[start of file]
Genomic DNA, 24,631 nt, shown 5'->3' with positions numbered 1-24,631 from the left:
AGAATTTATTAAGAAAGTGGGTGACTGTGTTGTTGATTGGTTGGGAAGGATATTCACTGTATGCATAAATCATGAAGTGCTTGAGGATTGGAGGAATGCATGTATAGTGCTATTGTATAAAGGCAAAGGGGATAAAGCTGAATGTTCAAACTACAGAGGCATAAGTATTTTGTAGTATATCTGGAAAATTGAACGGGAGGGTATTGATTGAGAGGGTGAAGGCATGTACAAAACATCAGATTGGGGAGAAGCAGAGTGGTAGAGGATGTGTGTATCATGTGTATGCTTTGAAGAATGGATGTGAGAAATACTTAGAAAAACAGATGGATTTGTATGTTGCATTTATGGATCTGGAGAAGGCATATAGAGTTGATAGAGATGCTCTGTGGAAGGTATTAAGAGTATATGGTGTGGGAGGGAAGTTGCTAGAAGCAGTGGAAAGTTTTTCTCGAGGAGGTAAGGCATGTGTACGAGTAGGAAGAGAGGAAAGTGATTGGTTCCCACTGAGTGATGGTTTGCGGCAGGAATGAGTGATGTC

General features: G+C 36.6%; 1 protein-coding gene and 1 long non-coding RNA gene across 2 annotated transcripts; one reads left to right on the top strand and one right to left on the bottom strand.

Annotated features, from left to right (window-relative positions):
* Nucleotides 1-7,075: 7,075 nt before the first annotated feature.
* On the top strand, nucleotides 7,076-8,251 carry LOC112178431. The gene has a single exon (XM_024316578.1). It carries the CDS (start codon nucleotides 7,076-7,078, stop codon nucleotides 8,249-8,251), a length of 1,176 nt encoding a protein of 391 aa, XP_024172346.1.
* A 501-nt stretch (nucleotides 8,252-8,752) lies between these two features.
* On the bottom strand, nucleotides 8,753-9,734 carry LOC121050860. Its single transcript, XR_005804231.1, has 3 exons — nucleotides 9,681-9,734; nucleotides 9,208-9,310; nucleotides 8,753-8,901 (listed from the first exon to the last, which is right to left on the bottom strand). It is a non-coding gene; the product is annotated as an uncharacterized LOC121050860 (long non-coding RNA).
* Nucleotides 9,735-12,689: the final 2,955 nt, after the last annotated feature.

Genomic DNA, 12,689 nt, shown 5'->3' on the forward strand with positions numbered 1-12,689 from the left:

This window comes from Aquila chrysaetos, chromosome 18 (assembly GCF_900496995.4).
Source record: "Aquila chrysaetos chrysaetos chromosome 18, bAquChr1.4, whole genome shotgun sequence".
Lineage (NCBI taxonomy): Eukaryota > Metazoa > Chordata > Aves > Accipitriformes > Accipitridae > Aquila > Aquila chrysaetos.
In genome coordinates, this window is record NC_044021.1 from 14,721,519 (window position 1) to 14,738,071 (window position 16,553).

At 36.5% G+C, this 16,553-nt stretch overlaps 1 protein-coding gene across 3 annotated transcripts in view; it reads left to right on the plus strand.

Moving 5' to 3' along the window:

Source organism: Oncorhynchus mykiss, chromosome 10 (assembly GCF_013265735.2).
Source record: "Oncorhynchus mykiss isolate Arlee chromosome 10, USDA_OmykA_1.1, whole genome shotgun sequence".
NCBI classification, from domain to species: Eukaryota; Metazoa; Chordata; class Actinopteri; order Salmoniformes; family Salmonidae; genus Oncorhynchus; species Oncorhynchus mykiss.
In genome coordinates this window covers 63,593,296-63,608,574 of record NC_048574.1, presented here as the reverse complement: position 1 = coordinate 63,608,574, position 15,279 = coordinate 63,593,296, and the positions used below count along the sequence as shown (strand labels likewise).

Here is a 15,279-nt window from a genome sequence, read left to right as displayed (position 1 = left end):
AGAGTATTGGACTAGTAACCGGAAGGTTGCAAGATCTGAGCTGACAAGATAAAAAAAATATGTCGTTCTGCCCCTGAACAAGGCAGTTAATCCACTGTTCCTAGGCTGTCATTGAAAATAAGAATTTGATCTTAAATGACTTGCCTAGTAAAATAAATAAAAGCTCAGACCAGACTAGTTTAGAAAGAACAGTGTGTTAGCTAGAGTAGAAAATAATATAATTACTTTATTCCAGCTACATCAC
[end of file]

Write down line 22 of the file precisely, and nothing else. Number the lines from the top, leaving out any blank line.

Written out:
AGAGTATTGGACTAGTAACCGGAAGGTTGCAAGATCTGAGCTGACAAGATAAAAAAAATATGTCGTTCTGCCCCTGAACAAGGCAGTTAATCCACTGTTCCTAGGCTGTCATTGAAAATAAGAATTTGATCTTAAATGACTTGCCTAGTAAAATAAATAAAAGCTCAGACCAGACTAGTTTAGAAAGAACAGTGTGTTAGCTAGAGTAGAAAATAATATAATTACTTTATTCCAGCTACATCAC